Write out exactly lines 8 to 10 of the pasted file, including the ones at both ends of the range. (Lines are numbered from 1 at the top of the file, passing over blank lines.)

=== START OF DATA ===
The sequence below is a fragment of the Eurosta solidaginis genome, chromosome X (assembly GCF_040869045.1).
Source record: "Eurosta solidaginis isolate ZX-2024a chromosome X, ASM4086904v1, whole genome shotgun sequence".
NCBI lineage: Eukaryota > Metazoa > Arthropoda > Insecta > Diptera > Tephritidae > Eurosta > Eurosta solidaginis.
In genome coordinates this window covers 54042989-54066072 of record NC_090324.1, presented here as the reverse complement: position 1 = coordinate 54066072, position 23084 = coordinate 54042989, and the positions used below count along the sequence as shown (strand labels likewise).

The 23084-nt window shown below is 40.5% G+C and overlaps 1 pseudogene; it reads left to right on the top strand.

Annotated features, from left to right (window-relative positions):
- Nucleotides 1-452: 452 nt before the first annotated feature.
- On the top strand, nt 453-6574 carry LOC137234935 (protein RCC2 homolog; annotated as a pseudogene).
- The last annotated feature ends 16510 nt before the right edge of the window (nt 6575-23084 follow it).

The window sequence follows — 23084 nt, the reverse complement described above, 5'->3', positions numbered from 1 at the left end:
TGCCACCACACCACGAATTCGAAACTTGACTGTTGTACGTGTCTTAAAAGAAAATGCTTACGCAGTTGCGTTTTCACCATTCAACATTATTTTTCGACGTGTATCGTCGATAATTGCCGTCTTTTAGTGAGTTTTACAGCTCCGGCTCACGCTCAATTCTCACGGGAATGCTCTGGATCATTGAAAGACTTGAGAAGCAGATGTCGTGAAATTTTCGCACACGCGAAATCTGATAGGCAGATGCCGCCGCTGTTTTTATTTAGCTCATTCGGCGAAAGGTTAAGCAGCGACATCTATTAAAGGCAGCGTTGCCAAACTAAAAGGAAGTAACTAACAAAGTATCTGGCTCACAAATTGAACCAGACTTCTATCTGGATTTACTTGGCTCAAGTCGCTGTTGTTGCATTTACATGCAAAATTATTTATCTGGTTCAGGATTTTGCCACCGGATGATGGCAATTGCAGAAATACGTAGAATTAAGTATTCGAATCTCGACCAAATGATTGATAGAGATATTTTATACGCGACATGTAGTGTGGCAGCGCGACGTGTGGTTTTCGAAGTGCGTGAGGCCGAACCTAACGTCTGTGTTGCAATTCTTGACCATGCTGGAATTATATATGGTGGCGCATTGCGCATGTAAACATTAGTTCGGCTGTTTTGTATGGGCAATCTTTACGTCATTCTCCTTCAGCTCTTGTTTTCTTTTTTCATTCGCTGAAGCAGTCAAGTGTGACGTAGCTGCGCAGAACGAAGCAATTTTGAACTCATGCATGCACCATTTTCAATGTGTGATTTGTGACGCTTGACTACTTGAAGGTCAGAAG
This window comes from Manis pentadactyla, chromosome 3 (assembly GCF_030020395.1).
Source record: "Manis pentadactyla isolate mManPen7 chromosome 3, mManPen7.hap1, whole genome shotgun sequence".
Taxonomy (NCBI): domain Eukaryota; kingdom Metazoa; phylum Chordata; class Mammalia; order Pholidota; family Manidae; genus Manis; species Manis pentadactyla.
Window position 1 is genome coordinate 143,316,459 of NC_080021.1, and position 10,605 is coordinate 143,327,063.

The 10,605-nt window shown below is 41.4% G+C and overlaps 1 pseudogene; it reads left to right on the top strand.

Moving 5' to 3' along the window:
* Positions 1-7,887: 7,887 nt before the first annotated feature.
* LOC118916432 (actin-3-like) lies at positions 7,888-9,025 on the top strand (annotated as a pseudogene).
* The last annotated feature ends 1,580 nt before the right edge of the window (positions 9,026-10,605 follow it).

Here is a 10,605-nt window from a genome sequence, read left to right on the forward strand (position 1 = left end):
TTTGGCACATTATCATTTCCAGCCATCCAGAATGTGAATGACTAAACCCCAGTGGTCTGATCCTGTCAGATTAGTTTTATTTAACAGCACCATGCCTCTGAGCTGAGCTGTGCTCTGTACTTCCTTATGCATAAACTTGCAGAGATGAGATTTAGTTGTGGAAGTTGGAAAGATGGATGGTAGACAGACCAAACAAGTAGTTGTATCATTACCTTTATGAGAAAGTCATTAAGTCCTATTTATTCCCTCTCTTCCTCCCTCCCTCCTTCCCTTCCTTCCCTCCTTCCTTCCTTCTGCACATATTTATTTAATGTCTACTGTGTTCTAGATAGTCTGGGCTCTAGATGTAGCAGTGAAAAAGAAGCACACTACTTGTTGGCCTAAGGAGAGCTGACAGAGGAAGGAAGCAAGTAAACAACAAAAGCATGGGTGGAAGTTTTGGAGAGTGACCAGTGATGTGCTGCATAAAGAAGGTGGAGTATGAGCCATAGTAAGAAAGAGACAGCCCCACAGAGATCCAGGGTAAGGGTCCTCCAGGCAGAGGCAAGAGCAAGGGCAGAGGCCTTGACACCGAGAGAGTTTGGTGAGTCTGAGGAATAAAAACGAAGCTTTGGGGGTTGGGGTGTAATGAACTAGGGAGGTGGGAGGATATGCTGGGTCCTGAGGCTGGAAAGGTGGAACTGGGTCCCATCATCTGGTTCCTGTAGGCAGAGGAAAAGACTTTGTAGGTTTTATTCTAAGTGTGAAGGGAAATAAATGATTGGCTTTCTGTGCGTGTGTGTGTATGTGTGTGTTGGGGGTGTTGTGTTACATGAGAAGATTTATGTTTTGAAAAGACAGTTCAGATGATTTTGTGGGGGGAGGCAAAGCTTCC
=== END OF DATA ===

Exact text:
- On the top strand, nt 453-6574 carry LOC137234935 (protein RCC2 homolog; annotated as a pseudogene).
- The last annotated feature ends 16510 nt before the right edge of the window (nt 6575-23084 follow it).

The window sequence follows — 23084 nt, the reverse complement described above, 5'->3', positions numbered from 1 at the left end: